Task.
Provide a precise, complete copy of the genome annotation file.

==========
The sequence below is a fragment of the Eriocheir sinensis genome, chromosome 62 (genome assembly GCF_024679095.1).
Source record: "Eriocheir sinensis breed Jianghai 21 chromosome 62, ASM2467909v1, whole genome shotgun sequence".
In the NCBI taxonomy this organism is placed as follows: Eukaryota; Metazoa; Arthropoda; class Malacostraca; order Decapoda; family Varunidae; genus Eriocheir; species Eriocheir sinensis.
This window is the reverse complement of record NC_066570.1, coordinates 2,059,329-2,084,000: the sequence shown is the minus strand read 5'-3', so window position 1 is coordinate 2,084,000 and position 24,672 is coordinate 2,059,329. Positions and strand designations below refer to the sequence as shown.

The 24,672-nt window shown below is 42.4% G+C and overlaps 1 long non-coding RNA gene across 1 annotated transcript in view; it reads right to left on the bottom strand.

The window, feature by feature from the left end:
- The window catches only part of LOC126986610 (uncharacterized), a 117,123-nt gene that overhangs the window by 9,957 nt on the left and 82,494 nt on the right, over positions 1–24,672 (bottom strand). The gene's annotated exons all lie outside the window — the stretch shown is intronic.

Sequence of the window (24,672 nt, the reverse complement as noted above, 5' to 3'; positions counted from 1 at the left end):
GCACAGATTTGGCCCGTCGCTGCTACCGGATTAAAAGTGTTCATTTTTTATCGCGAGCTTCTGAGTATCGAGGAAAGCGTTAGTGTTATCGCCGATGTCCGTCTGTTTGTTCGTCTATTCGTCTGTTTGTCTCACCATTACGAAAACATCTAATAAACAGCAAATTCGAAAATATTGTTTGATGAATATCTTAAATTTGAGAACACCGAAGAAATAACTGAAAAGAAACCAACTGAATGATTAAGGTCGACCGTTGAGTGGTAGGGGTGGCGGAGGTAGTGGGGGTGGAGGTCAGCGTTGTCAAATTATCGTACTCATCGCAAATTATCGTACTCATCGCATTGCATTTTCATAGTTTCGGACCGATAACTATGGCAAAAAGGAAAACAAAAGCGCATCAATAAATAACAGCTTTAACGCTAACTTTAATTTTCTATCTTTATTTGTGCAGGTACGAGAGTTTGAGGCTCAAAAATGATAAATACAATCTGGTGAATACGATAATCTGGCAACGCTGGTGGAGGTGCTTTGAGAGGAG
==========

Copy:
The sequence below is a fragment of the Eriocheir sinensis genome, chromosome 62 (genome assembly GCF_024679095.1).
Source record: "Eriocheir sinensis breed Jianghai 21 chromosome 62, ASM2467909v1, whole genome shotgun sequence".
In the NCBI taxonomy this organism is placed as follows: Eukaryota; Metazoa; Arthropoda; class Malacostraca; order Decapoda; family Varunidae; genus Eriocheir; species Eriocheir sinensis.
This window is the reverse complement of record NC_066570.1, coordinates 2,059,329-2,084,000: the sequence shown is the minus strand read 5'-3', so window position 1 is coordinate 2,084,000 and position 24,672 is coordinate 2,059,329. Positions and strand designations below refer to the sequence as shown.

The 24,672-nt window shown below is 42.4% G+C and overlaps 1 long non-coding RNA gene across 1 annotated transcript in view; it reads right to left on the bottom strand.

The window, feature by feature from the left end:
- The window catches only part of LOC126986610 (uncharacterized), a 117,123-nt gene that overhangs the window by 9,957 nt on the left and 82,494 nt on the right, over positions 1–24,672 (bottom strand). The gene's annotated exons all lie outside the window — the stretch shown is intronic.

Sequence of the window (24,672 nt, the reverse complement as noted above, 5' to 3'; positions counted from 1 at the left end):
GCACAGATTTGGCCCGTCGCTGCTACCGGATTAAAAGTGTTCATTTTTTATCGCGAGCTTCTGAGTATCGAGGAAAGCGTTAGTGTTATCGCCGATGTCCGTCTGTTTGTTCGTCTATTCGTCTGTTTGTCTCACCATTACGAAAACATCTAATAAACAGCAAATTCGAAAATATTGTTTGATGAATATCTTAAATTTGAGAACACCGAAGAAATAACTGAAAAGAAACCAACTGAATGATTAAGGTCGACCGTTGAGTGGTAGGGGTGGCGGAGGTAGTGGGGGTGGAGGTCAGCGTTGTCAAATTATCGTACTCATCGCAAATTATCGTACTCATCGCATTGCATTTTCATAGTTTCGGACCGATAACTATGGCAAAAAGGAAAACAAAAGCGCATCAATAAATAACAGCTTTAACGCTAACTTTAATTTTCTATCTTTATTTGTGCAGGTACGAGAGTTTGAGGCTCAAAAATGATAAATACAATCTGGTGAATACGATAATCTGGCAACGCTGGTGGAGGTGCTTTGAGAGGAG